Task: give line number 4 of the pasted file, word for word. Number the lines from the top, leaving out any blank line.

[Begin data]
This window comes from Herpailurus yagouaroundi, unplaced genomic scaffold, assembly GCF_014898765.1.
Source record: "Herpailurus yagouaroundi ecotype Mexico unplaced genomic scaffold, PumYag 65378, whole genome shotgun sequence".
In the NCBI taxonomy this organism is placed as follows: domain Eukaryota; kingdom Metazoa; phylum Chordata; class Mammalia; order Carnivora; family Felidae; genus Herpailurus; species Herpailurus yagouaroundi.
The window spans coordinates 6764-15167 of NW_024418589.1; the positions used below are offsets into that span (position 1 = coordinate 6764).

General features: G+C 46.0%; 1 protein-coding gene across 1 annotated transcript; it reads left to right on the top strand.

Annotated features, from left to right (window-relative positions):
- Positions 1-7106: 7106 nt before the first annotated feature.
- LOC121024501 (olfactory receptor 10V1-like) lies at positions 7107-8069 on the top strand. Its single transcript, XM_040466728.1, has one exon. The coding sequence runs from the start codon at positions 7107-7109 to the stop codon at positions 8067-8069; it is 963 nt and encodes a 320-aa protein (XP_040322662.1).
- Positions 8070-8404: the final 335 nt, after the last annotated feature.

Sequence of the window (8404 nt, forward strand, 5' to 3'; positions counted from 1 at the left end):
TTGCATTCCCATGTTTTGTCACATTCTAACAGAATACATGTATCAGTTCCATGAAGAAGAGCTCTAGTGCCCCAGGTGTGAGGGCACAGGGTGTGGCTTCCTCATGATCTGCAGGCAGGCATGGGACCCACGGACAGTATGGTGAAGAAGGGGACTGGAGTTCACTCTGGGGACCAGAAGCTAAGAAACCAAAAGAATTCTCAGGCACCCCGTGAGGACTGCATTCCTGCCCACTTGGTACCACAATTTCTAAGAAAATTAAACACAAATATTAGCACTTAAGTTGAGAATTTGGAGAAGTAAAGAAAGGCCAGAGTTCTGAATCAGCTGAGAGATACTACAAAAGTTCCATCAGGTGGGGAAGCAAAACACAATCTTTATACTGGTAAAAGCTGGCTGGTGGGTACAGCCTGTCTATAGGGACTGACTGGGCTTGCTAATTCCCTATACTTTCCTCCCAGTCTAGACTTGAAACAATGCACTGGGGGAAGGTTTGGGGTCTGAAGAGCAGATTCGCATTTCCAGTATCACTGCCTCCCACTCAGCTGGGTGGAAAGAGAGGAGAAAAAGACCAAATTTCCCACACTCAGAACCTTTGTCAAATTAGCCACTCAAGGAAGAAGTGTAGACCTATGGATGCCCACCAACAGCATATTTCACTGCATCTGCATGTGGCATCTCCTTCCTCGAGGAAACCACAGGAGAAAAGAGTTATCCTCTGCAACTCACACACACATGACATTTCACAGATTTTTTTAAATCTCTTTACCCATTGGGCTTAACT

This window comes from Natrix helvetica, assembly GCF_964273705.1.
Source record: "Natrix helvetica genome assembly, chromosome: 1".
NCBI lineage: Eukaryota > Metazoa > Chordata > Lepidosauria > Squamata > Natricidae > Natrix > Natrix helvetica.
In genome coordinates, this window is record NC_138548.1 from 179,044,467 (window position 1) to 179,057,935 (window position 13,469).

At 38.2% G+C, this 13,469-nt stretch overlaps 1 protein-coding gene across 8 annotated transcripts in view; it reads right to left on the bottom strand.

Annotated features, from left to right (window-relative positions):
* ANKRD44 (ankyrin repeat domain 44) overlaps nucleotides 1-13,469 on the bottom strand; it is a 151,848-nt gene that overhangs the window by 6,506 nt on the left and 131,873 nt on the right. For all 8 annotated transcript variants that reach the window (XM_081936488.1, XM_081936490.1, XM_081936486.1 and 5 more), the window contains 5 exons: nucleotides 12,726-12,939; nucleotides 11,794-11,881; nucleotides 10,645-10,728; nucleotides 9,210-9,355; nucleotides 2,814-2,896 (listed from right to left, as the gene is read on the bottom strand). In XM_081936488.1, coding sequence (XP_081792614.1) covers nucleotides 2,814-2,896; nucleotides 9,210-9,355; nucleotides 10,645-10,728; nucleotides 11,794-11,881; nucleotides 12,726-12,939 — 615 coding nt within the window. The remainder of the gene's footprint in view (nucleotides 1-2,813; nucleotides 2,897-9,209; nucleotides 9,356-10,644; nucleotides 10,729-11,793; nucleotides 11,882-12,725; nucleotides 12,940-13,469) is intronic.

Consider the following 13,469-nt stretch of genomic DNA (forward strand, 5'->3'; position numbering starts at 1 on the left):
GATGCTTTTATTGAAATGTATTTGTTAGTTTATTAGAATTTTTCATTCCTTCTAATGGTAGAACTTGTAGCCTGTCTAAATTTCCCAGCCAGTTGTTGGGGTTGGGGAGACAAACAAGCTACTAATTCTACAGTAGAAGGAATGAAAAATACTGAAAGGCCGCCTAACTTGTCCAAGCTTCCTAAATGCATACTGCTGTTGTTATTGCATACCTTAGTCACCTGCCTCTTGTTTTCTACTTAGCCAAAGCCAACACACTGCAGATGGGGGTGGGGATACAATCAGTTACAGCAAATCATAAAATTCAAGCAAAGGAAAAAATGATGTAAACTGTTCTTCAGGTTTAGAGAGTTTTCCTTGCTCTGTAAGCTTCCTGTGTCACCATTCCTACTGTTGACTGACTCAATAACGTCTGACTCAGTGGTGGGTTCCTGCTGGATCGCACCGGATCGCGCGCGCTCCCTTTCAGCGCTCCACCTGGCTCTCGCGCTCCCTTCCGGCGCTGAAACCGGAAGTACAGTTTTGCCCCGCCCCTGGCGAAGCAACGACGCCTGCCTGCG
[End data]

The window spans coordinates 6764-15167 of NW_024418589.1; the positions used below are offsets into that span (position 1 = coordinate 6764).